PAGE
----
nep-mkt New Economics Papers
on Marketing
Issue of 2006‒08‒05
five papers chosen by
Joao Carlos Correia Leitao
Universidade da Beira Interior

  1. The elimination of Madagascar ' s Vanilla Marketing Board, ten years on By Cadot, Olivier; Dutoit, Laure; de Melo, Jaime
  2. Evaluating Welfare with Nonlinear Prices By Peter C. Reiss; Matthew W. White
  3. Another look at credit card pricing and its disclosure: Is the semi-annual pricing data reported by credit card issuers to the Fed helpful to consumers or researchers? By Mark Furletti; Christopher Ody
  4. Micropayments: the final frontier for electronic consumer payments By James C. McGrath
  5. Microenterprises and Multiple Bank Relationships: Evidence from a Survey among Professionals By Doris Neuberger; Solvig Räthke

  1. By: Cadot, Olivier; Dutoit, Laure; de Melo, Jaime
    Abstract: This paper explores how the elimination of Madagascar ' s Marketing Board in 1995 affected prices paid to farmers, incentives, and regional indicators of poverty and inequality. After steadily losing market share, Madagascar has been able to regain some of the lost ground since the mid-1990s. Margins between freight on board (FOB) and farmgate prices have spectacularly narrowed down, but this effect is dwarfed by that of world-price volatility. A counterfactual analysis based on a model of Cournot competition between vanilla traders suggests that whatever limited competition there is among them has contributed to raise purchase prices and the cash income of vanilla farmers. But the effect on farmers ' consumption remains small because a large part of it is self-consumed. The effect on aggregate measures of poverty and inequality is even smaller, even at the regional level. After taking into account the reduction in Madagascar ' s monopoly power on the world vanilla market implied by the elimination of the Marketing Board, the induced rise in producer prices is estimated to have lifted about 20,000 individuals out of poverty.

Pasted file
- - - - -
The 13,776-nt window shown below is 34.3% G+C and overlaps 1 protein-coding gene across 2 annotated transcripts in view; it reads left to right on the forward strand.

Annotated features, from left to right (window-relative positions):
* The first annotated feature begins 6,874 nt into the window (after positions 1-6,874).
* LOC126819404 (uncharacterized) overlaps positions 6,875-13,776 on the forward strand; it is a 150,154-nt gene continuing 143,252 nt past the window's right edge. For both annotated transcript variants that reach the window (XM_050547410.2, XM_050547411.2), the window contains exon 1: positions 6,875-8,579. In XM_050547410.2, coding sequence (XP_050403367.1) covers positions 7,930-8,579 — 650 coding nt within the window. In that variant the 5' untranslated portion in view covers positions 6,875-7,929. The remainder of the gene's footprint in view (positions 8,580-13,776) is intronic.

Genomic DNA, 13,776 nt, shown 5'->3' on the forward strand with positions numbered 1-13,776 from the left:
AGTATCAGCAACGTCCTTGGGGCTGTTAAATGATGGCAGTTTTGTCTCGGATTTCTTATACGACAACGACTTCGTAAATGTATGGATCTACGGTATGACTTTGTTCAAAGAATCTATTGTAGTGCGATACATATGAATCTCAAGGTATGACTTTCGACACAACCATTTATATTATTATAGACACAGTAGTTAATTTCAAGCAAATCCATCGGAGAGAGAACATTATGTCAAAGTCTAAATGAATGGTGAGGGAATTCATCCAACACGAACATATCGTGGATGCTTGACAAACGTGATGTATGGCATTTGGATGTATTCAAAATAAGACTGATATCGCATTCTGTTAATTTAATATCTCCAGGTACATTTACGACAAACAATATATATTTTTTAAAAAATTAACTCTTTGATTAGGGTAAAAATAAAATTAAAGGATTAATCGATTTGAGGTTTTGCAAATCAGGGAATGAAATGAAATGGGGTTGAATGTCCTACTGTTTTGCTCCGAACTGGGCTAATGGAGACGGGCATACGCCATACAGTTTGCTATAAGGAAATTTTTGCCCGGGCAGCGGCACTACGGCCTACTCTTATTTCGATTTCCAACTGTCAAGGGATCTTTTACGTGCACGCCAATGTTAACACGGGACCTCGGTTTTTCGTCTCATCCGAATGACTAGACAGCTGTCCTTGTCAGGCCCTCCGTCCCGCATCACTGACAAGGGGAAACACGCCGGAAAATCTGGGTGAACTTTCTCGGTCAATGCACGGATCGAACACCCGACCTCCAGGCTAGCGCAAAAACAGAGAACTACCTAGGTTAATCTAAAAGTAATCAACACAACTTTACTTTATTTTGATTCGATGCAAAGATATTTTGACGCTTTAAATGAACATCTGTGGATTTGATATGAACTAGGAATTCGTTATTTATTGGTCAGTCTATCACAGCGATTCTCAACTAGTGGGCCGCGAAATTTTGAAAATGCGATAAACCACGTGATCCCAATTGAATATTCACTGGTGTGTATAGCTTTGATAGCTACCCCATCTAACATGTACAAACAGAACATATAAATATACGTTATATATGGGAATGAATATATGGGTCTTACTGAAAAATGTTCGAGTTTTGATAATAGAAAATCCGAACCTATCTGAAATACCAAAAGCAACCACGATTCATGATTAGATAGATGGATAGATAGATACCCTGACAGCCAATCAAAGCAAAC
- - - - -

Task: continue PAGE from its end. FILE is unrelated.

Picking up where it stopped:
Keywords: Markets and Market Access,Access to Markets,Economic Theory & Research,Crops & Crop Management Systems,Food & Beverage Industry
    Date: 2006–08–01
  2. By: Peter C. Reiss; Matthew W. White
    Abstract: This paper examines how to evaluate consumer welfare when consumers face nonlinear prices. This problem arises in many settings, such as devising optimal pricing strategies for firms, assessing how price discrimination affects consumers, and evaluating the efficiency costs of many transfer programs in the public sector. We extend prior methods to accommodate a broad range of modern pricing practices, including menus of pricing plans. This analysis yields a simpler and more general technique for evaluating exact consumer surplus changes in settings where consumers face nonlinear prices. We illustrate our method using recent changes in mobile phone service plans.
    JEL: D12 D40 H20 L10
    Date: 2006–07
  3. By: Mark Furletti; Christopher Ody